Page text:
The online information that I found questionable was the new trend called ‘BooTea’ Using the questions starting on p. 144 as a guideline the first step is to find what is actually being sold. BooTea is an all natural product that is supposed to help an individual get back on track when trying to lose weight. This is done by drinking a morning tea, and then another formula at night. Reputation wise, the company is very smart with their marketing so they have many followers. When you first visit the page, one of the first things one can see is a link to the company’s Instagram page. The most difficult question to answer was verifying the information on BooTea’s website there is a link called ‘About BooTea’ This gives a short explanation on what is in the tea. Never in this section does it explain how the ingredients in either the morning or night to work to help you lose weight. Once at the bottom of the page it states that to learn more on how the tea works to go to FAQ. when one goes to FAQ the first question is ‘how does it work?’ there is then a link to go back to ‘About BooTea’ This clearly shows that verifying to usefulness of the product is difficult. The individuals behind BooTea are UK based as stated online. This also causes conflict since certain regulations do not transfer over from other countries. The website states in very small font that it is hosted by Shopify. This brings into question who exactly is behind it, but it does give an idea of who is paying.Also, it is important to note that it never specifies a name of who created BooTea, only simply saying the general area that is from. Using the questions in Chapter 7 only really analyze this product at face value. Lance Smith discusses in his article “The Conspiracy Theory Conspiracy” that there can be multiple levels of meaning in various forms of speech. ( p.108) Without even considering the fact that the website BooTea could have underlying meanings to their statements, the product still does not seem very trustworthy. Chapter 7 gives numerous websites such as cdc.gov, opensecrets.gov, or kff.org to help check facts that may be distributed on the web. Using sights such as these would make a huge impact on trusting websites, products or companies on the web.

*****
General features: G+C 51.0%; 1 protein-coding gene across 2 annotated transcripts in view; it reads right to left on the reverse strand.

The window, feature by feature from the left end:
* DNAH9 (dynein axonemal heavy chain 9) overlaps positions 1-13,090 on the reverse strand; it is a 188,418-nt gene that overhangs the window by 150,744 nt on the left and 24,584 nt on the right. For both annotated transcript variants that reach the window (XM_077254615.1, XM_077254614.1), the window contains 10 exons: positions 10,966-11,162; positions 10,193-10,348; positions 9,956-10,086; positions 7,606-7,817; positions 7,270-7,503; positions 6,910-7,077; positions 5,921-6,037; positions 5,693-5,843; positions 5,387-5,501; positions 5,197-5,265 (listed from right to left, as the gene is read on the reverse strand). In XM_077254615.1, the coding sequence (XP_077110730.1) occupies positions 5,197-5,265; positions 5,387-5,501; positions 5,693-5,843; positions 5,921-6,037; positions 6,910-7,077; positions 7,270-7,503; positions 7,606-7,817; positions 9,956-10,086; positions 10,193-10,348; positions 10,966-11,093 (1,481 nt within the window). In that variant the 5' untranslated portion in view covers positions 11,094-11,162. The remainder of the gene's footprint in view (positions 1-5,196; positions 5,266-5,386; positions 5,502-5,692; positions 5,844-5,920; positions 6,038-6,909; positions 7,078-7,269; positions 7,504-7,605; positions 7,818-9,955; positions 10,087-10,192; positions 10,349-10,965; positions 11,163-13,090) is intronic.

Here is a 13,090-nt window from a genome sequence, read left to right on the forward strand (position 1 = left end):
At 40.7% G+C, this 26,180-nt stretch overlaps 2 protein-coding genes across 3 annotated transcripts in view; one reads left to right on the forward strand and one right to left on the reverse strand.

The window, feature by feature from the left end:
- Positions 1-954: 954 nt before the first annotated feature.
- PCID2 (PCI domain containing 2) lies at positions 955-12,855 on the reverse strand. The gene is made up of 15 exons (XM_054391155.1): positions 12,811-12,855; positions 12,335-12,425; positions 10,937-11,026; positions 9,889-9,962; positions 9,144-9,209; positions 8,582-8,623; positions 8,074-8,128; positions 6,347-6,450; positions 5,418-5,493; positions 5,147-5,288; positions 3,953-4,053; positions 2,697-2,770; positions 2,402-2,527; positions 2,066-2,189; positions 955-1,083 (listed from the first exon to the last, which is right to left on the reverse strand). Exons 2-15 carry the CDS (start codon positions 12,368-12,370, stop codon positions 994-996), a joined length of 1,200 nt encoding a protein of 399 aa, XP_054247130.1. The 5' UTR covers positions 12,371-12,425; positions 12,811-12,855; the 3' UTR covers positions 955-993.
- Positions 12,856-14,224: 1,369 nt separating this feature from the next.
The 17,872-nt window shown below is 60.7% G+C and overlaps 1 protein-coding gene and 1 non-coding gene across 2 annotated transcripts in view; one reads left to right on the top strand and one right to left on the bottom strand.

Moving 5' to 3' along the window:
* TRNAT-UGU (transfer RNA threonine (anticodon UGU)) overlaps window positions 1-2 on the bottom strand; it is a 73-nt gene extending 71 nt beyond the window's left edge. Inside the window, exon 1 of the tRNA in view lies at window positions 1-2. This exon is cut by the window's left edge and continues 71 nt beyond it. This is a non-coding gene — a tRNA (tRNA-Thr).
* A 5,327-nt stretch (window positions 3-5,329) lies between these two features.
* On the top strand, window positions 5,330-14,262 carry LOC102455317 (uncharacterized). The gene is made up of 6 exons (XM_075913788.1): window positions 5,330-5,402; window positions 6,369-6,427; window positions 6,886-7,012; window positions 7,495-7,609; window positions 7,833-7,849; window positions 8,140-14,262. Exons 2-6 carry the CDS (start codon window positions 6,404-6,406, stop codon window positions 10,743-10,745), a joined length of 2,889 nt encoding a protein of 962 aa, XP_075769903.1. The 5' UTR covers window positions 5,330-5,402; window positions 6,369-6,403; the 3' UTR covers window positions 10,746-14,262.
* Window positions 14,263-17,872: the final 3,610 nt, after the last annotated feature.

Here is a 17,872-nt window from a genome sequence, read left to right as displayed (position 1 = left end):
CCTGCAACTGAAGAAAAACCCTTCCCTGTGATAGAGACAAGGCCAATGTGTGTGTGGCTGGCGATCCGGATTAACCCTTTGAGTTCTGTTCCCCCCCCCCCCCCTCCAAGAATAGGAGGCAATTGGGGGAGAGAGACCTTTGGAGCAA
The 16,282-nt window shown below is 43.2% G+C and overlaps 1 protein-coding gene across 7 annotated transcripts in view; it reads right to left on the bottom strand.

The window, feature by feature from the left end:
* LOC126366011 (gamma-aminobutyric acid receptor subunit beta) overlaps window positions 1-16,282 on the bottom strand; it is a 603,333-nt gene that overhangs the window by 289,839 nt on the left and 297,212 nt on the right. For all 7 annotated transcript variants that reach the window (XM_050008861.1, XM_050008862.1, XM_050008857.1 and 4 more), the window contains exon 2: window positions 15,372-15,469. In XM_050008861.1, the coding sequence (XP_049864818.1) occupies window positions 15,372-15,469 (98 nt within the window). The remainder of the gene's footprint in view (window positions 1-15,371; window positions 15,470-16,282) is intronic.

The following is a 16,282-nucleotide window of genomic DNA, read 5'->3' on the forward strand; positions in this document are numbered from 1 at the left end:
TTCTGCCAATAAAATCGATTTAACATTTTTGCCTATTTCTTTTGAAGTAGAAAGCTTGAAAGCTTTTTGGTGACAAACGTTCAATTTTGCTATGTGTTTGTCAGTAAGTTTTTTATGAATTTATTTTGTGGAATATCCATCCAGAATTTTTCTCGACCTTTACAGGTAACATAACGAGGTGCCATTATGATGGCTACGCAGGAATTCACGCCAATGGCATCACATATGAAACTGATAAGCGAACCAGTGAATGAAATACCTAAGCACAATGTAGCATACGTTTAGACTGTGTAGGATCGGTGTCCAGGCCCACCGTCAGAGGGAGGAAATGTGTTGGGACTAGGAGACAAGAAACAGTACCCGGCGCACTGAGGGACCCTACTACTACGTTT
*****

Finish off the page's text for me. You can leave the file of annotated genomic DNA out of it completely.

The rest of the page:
I recently read an article titled “Hillary 2016″. While this makes sense considering Hillary Clinton’s recent election announcement, this article mentioned a different Hillary. Hillary Duff to be exact. While I’m aware that this is obviously satire, the article was shared throughout social media and it eventually spread like wildfire. Most people had a good laugh, however I did notice some comments and concerns by users stating their disbelief. Anyone who follows the news of any sort knows that there’s no way this can be true. Hilary Clinton has been on the presidential track since she became secretary of state. This is something she was born to do and has been preparing all her life. Hilary Duff on the other hand is making her musical comeback and there’s just no way she’ll have time to be the leader of the free world while also touring the world.
It’s really easy to believe everything you read on the internet and with the amount of information being put out there with no credible sources or research, it can be difficult to understand what’s true and what isn’t. This is why it’s crucial to always double and even triple check all the information you take in. If I didn’t know this was satire, I’d be highly disappointed to learn that my teenage idol isn’t really running for president.